IMO, look for a receiver to power your ceiling speakers is just chasing down a solution that you won’t be happy with.  I’m not even sure an Arc is a good idea, again, depending on the room.  A Beam likely makes more sense, especially if you plan on using the rear ceiling speakers for surround.  There’s little point in trying for the atmos effect when your surround speakers aren’t in the right place.  I think I would go with a Beam, and Sonos Ones, maybe a Sub  if the budget allows, and just try and forget about the ceiling speaker mistake entirely.  

How much was it?

Honestly, I feel it would be a lot less than going the Sonos route and provide much more flexibility in use and especially sound formats/codes etc. too.  Having the unit made before identifying what is going in it is certainly a mistake - but the best way forward could be to accept that and move on, not necessarily crowbar a possibly inferior solution into it...

Do you have Sonos elsewhere in the house?  What is the main use case for this setup?  If its mostly HT I'd definitely not go the Sonos route considering the position you are in.

If I can avoid taking down the shelf and find a solution that fits, that's the path I'd prefer. I've been recommended the Sonos option because of how small the amp is, but as you say, it's expensive. There's no Sonos yet anywhere else in the house but the plan was to get more in other rooms in the future.

 

There are a couple of Sony receivers that are a smidge under 30cm in depth (29.7), but then that doesn't leave much room at the back for the speaker wires. Unless I turn it sideways. Are there other low depth receivers out there that you are aware of? 

 

Main use case is that it's a cinema/theatre room. 

 

Appreciate the advice!

Userlevel 7
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How much was it?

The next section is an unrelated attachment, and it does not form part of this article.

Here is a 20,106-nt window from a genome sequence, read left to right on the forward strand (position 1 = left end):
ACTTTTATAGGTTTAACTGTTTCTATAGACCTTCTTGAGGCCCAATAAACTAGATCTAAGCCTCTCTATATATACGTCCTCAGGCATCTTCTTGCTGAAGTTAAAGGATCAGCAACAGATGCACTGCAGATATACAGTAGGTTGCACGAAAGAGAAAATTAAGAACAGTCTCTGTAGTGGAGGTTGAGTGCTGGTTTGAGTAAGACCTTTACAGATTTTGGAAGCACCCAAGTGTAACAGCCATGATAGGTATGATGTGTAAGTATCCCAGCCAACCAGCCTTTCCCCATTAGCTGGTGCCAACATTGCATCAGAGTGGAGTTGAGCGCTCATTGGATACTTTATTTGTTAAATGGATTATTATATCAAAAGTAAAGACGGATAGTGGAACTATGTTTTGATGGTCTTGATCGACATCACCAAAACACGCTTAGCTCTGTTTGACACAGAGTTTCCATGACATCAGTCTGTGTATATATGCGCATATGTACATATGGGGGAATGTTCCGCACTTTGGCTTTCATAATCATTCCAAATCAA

Honestly, I feel it would be a lot less than going the Sonos route and provide much more flexibility in use and especially sound formats/codes etc. too.  Having the unit made before identifying what is going in it is certainly a mistake - but the best way forward could be to accept that and move on, not necessarily crowbar a possibly inferior solution into it...

Do you have Sonos elsewhere in the house?  What is the main use case for this setup?  If its mostly HT I'd definitely not go the Sonos route considering the position you are in.

If that was my room I would not be looking at Sonos at all to be honest - and a two Amp setup with an Arc and sub is in no way a budget option - or be as seamless as you may hope/expect.

Absolutely, I would trawl the online AV / hifi dealers to find a HT amp that would fit. This would be much cheaper than multiple Sonos devices and provide more surround audio formats.

Marantz have made several as have Yamaha.

https://www.marantz.com/en-gb/shop/avreceiver/nr1711

Unfortunately way too much depth for it to fit. 

So you see my dilemma. 

I can't offer any specific alternatives to be honest but there are a huge amount of AV alternatives that would possibly give you more flexibility and use those ceiling speakers more effectively.

For what you want, if the shelf being too small is the issue then either find a more compact option or make it again slightly deeper?

I have searched far and wide for compact AV receivers or amps. It has been hard going. I've not found anything suitable. Even if I did find one that was roughly 30cm in depth, the wiring would still make it stick out of the shelving. 

 

I had the shelf custom made. It was poorly planned. Regretting it badly. To take it down and have another one done would quite costly and I'm reluctant to go down that path. 

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If that was my room I would not be looking at Sonos at all to be honest - and a two Amp setup with an Arc and sub is in no way a budget option - or be as seamless as you may hope/expect.

Absolutely, I would trawl the online AV / hifi dealers to find a HT amp that would fit. This would be much cheaper than multiple Sonos devices and provide more surround audio formats.

Marantz have made several as have Yamaha.

https://www.marantz.com/en-gb/shop/avreceiver/nr1711